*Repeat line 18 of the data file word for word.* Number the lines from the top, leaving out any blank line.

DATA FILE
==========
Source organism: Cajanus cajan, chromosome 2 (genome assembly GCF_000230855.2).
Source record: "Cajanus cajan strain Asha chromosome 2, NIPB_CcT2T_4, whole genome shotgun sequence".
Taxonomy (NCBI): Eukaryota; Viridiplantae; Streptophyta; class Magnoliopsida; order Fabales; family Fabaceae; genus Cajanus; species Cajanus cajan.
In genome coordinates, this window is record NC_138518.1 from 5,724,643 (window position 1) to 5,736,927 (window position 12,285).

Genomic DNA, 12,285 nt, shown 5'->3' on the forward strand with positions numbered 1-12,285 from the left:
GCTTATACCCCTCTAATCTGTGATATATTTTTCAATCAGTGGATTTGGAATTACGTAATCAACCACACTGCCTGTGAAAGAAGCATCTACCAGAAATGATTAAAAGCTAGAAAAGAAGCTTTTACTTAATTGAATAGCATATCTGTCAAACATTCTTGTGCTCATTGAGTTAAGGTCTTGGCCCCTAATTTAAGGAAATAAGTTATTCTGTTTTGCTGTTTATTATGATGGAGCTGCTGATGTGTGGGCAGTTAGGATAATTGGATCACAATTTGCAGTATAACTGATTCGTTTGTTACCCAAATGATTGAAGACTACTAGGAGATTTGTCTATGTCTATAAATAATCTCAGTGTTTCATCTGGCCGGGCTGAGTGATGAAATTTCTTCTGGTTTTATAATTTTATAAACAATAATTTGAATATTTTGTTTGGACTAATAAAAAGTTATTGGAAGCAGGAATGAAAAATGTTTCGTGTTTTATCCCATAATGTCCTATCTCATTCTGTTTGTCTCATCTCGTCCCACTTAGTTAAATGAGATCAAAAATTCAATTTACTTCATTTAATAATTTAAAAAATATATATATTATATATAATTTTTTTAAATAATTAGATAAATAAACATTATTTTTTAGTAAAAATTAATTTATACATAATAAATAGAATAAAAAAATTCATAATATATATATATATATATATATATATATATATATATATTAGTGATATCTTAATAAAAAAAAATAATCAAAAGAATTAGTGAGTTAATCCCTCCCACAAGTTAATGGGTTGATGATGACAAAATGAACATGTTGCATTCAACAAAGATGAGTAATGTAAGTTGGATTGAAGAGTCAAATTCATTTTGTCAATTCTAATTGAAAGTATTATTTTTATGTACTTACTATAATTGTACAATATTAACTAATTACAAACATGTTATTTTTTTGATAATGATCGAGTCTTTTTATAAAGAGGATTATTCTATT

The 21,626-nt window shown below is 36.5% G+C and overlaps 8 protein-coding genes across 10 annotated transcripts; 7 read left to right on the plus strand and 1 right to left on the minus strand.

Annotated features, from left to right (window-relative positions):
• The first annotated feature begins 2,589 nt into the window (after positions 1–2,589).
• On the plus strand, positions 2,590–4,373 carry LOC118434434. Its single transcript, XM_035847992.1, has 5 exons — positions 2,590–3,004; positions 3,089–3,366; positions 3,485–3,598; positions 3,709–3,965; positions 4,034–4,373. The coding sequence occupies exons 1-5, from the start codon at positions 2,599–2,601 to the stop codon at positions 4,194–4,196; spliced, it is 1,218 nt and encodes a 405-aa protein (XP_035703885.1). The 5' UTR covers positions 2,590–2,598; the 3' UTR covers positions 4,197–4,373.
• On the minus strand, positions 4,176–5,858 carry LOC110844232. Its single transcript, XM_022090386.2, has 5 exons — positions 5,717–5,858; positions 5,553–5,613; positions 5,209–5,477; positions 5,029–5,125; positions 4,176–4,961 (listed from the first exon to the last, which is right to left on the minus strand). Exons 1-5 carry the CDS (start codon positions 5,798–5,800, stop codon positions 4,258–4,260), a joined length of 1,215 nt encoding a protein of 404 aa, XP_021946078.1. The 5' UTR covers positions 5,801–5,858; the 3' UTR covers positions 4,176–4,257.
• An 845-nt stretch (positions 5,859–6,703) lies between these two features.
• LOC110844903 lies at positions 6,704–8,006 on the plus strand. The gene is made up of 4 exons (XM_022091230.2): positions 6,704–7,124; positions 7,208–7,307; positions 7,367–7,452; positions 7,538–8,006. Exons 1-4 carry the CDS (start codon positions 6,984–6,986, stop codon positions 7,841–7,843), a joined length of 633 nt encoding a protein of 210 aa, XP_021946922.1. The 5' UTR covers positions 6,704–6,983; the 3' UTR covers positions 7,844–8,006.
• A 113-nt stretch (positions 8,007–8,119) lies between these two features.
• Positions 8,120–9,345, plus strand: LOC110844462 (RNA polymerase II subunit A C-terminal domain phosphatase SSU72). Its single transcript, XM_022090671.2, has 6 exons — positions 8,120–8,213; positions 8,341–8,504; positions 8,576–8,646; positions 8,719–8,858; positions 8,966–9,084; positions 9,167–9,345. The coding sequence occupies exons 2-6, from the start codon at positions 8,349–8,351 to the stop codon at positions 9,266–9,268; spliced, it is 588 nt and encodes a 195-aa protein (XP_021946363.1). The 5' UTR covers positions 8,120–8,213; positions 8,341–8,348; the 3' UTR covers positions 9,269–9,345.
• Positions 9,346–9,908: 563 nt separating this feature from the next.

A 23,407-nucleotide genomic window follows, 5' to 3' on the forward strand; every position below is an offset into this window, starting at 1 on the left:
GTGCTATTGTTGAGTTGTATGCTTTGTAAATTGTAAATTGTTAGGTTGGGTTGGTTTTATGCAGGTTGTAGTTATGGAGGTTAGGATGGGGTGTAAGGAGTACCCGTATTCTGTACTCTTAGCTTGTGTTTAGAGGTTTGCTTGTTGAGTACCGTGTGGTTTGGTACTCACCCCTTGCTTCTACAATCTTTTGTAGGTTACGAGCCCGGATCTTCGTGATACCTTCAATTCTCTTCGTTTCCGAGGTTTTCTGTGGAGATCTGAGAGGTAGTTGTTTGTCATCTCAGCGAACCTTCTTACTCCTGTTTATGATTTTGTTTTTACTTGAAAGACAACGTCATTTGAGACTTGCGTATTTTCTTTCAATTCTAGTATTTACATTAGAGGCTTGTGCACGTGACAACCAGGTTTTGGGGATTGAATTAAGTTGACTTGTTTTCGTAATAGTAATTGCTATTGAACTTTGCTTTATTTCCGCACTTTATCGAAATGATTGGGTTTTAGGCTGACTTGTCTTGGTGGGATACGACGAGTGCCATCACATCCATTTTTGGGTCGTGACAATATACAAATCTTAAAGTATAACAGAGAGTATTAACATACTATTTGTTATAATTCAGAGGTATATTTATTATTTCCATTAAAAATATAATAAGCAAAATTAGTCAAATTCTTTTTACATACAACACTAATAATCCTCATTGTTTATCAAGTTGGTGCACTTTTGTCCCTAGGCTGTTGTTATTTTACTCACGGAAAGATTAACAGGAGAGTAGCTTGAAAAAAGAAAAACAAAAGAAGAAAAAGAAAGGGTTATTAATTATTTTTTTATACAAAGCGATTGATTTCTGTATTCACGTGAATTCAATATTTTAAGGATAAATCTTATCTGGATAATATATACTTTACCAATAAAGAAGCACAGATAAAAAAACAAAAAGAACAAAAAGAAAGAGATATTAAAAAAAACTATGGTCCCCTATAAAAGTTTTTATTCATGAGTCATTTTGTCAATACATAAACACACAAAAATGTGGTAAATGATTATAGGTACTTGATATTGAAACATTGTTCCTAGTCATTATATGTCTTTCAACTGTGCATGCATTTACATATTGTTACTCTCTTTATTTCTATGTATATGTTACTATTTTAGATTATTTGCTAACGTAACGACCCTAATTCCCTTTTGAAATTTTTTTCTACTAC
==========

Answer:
GTGCTATTGTTGAGTTGTATGCTTTGTAAATTGTAAATTGTTAGGTTGGGTTGGTTTTATGCAGGTTGTAGTTATGGAGGTTAGGATGGGGTGTAAGGAGTACCCGTATTCTGTACTCTTAGCTTGTGTTTAGAGGTTTGCTTGTTGAGTACCGTGTGGTTTGGTACTCACCCCTTGCTTCTACAATCTTTTGTAGGTTACGAGCCCGGATCTTCGTGATACCTTCAATTCTCTTCGTTTCCGAGGTTTTCTGTGGAGATCTGAGAGGTAGTTGTTTGTCATCTCAGCGAACCTTCTTACTCCTGTTTATGATTTTGTTTTTACTTGAAAGACAACGTCATTTGAGACTTGCGTATTTTCTTTCAATTCTAGTATTTACATTAGAGGCTTGTGCACGTGACAACCAGGTTTTGGGGATTGAATTAAGTTGACTTGTTTTCGTAATAGTAATTGCTATTGAACTTTGCTTTATTTCCGCACTTTATCGAAATGATTGGGTTTTAGGCTGACTTGTCTTGGTGGGATACGACGAGTGCCATCACATCCATTTTTGGGTCGTGACAATATACAAATCTTAAAGTATAACAGAGAGTATTAACATACTATTTGTTATAATTCAGAGGTATATTTATTATTTCCATTAAAAATATAATAAGCAAAATTAGTCAAATTCTTTTTACATACAACACTAATAATCCTCATTGTTTATCAAGTTGGTGCACTTTTGTCCCTAGGCTGTTGTTATTTTACTCACGGAAAGATTAACAGGAGAGTAGCTTGAAAAAAGAAAAACAAAAGAAGAAAAAGAAAGGGTTATTAATTATTTTTTTATACAAAGCGATTGATTTCTGTATTCACGTGAATTCAATATTTTAAGGATAAATCTTATCTGGATAATATATACTTTACCAATAAAGAAGCACAGATAAAAAAACAAAAAGAACAAAAAGAAAGAGATATTAAAAAAAACTATGGTCCCCTATAAAAGTTTTTATTCATGAGTCATTTTGTCAATACATAAACACACAAAAATGTGGTAAATGATTATAGGTACTTGATATTGAAACATTGTTCCTAGTCATTATATGTCTTTCAACTGTGCATGCATTTACATATTGTTACTCTCTTTATTTCTATGTATATGTTACTATTTTAGATTATTTGCTAACGTAACGACCCTAATTCCCTTTTGAAATTTTTTTCTACTAC